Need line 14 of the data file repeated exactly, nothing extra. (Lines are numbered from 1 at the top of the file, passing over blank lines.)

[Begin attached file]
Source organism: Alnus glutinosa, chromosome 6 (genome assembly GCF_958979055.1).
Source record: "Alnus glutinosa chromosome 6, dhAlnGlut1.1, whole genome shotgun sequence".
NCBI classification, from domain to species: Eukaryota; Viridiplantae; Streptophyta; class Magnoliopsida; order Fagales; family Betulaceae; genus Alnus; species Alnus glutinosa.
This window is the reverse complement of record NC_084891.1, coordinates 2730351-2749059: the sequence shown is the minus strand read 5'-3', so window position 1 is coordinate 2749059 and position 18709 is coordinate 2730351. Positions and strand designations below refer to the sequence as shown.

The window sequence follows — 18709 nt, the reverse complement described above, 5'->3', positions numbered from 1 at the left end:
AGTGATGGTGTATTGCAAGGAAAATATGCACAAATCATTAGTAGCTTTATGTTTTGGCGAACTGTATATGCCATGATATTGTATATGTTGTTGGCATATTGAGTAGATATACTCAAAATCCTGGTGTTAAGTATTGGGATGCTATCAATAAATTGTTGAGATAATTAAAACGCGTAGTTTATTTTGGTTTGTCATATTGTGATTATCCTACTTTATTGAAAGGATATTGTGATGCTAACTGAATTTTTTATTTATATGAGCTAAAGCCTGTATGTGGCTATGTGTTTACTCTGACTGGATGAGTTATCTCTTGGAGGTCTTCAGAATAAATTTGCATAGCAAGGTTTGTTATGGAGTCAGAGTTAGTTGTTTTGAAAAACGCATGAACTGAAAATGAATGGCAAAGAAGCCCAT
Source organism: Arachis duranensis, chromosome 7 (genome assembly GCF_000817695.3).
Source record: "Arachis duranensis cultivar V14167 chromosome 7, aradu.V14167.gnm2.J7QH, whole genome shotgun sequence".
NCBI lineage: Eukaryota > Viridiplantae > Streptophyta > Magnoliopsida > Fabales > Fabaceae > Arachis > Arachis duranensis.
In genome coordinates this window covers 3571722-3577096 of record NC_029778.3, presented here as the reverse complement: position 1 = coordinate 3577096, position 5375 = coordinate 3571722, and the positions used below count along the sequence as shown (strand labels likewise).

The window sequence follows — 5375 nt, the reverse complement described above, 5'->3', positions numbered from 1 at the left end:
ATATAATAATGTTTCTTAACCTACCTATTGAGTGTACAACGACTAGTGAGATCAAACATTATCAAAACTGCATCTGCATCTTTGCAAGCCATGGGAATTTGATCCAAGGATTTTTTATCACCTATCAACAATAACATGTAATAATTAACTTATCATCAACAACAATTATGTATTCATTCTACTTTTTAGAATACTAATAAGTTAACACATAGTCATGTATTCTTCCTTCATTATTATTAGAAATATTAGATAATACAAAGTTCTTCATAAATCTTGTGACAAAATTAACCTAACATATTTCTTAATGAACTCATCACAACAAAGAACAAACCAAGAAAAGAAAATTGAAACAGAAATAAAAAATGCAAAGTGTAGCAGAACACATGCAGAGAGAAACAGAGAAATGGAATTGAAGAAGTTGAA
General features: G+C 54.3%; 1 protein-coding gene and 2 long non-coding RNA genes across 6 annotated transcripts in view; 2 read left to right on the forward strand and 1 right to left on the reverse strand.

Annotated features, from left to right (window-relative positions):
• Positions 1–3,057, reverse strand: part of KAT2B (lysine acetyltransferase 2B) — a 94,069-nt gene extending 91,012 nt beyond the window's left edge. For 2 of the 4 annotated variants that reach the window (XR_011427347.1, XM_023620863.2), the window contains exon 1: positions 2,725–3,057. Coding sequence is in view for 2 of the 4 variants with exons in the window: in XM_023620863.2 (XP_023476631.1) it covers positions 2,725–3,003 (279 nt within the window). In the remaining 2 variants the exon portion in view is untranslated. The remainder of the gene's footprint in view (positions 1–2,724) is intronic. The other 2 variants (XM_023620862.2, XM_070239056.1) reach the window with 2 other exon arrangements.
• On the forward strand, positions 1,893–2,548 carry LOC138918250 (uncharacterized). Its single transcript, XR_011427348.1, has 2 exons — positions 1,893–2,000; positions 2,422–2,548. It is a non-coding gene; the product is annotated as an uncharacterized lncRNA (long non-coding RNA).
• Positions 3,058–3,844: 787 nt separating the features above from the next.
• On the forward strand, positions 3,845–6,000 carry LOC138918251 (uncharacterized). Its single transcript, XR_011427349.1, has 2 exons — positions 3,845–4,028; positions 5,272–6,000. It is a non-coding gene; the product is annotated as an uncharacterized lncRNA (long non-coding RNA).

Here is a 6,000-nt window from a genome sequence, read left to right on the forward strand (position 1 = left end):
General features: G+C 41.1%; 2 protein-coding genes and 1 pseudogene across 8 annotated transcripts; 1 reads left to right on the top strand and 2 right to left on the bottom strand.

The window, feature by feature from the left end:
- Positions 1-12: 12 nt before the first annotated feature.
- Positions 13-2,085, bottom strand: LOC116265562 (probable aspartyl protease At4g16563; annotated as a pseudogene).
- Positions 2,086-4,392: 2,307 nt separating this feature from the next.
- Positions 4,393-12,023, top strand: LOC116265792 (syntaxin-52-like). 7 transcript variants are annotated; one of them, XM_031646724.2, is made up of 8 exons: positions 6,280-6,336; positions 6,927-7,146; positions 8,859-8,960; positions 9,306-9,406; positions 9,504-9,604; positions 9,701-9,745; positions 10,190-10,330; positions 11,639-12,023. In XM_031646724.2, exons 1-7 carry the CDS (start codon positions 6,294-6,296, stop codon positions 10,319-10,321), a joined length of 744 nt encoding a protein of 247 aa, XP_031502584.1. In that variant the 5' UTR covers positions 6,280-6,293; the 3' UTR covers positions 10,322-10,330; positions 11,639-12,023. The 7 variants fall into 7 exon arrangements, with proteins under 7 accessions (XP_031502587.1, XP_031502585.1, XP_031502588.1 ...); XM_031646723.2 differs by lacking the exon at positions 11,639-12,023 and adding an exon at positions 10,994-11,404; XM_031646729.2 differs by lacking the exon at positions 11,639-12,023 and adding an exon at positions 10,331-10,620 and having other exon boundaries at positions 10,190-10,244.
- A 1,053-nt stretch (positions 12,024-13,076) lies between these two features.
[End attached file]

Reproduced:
Annotated features, from left to right (window-relative positions):